Monday, December 2, 2013

Ditumabo Falls: Baler

Whenever people ask me where the best place is nearby Manila, I always mention Baler. It may not be appealing to some, but I have found my place in this secluded town eastern seaboard of Luzon. But Baler is not all about Sabang Beach and surfing. Many find new places to explore, such as mountain and waterfall hikes. Here we explore the most famous waterfall in town, Ditumabo.



The trek to the falls will take you around 20 minutes if you are pretty fit. The hike involves quite a struggle. You begin in taking a small path to the jungle side, which narrows down as you go further on.


They say it is best to go with a guide, but the trail is visible, and it's fun to get lost anyway. There are other tourists on the trail, so just follow them.



One of the many struggles in the trail is passing through fast moving streams. The current can be strong, so it may be a challenge to those who have weak legs. So better be prepared to tread some rough yet cool water. 



Once you finish going upstream, you will have to climb a small ladder to reach this cemented pathway that has scenic views of the stream. You will slowly hear the gush of the waterfalls as you approach the bend. 


And just like that, you are rewarded with white raging waters flowing to a pool of clear blue green. The water looked so inviting that one cannot resist the urge to swim.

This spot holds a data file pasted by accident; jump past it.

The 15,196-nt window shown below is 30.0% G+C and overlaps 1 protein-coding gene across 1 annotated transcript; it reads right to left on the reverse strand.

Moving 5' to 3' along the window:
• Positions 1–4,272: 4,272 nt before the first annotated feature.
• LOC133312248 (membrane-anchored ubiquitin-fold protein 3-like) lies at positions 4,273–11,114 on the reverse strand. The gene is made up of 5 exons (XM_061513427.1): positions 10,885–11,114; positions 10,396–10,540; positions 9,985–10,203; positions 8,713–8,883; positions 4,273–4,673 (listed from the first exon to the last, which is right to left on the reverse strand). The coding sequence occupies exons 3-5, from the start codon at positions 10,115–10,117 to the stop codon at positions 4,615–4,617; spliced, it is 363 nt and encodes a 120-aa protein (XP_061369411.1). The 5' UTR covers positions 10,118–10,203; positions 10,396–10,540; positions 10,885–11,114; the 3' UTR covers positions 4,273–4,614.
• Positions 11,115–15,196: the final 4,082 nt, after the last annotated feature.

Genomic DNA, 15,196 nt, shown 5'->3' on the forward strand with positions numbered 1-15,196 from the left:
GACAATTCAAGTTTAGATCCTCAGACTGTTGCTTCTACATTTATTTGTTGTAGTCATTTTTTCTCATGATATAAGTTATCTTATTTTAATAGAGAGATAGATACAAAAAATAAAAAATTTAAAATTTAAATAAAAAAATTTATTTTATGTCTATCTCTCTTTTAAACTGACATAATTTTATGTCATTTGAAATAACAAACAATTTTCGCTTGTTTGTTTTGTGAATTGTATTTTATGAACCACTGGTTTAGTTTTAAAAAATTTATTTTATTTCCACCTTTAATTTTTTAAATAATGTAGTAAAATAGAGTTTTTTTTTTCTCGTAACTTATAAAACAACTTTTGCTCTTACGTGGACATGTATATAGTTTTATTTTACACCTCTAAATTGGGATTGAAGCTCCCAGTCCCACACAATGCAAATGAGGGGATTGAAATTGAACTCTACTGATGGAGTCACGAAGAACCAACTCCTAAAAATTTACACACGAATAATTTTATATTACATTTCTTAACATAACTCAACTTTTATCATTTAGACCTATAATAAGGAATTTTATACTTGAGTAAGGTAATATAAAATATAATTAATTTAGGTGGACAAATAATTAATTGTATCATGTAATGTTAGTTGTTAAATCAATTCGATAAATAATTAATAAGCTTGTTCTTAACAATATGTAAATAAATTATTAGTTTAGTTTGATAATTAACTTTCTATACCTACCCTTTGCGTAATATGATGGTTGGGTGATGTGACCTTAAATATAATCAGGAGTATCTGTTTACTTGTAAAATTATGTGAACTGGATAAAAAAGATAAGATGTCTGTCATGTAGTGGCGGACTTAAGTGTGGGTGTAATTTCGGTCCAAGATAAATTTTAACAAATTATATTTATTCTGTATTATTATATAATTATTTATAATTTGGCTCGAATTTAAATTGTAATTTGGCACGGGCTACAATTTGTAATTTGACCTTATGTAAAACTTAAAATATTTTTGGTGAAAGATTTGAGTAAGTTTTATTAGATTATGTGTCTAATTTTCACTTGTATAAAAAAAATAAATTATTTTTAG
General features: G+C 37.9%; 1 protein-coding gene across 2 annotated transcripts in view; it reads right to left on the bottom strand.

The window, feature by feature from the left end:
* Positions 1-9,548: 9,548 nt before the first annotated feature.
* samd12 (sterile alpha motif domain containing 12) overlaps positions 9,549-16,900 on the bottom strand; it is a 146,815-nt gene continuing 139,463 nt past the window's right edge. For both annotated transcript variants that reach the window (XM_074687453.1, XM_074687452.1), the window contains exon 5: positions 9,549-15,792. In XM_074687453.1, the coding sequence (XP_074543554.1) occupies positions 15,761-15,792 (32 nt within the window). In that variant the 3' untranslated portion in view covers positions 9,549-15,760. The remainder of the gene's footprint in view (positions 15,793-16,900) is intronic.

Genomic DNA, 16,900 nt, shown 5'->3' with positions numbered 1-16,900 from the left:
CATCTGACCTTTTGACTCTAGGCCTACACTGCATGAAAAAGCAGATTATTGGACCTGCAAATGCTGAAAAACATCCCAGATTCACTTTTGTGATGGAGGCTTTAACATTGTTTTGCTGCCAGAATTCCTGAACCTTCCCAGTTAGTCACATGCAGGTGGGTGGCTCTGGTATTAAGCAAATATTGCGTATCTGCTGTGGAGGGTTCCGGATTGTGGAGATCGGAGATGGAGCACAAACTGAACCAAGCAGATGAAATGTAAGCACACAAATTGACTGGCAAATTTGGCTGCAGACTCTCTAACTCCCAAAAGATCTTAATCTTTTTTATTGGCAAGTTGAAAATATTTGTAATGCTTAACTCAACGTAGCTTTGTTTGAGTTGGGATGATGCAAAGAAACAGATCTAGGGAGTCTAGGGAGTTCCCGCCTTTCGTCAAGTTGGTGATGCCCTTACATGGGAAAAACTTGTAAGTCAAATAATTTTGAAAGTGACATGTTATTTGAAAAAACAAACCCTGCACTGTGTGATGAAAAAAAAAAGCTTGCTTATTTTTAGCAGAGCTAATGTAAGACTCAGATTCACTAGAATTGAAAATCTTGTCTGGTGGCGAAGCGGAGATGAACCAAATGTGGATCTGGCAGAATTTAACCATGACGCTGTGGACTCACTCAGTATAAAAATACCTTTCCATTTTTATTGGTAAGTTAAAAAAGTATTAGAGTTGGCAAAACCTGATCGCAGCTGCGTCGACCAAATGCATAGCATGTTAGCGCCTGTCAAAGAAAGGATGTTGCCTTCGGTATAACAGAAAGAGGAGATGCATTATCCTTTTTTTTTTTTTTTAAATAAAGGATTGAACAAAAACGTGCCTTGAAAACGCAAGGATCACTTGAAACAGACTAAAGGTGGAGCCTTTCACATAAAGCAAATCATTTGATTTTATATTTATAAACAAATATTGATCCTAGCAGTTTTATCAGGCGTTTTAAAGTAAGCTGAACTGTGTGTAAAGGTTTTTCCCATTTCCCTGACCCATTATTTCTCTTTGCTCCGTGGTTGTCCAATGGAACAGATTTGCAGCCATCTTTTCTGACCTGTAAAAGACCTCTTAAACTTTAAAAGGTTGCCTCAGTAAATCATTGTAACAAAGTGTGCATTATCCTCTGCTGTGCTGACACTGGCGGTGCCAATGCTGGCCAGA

Ditumabo Falls is around 20 feet in height by my estimate, so it's not that tall Although, the view was awe inspiring, very relaxing indeed. We even attempted to jump from a rock, but it proved dangerous as the depth of the pool was not too deep. 


Just beneath the drop off is a man made cascading waterfall that I think is used to generate hydro energy. This is just a guess. I didn't bother to ask anymore, but there were some facilities that indicated this. Nevertheless, it added more drama to the already spectacular landscape.


It was beginning to drizzle so we hurried back after an hour of frolicking on the cool refreshing water. The trek back was easier of course, since it was downhill. The short yet rewarding experience was something we were happy we did, even though we were all tired from the early morning trip.


I end this post with a picture of my trusty Big Jambox and iPod, both of whom are not with me anymore. The former broke down, while the other was thrown into sea accidentally. I dedicate this post to my music partners who have been with me for more than a year. 

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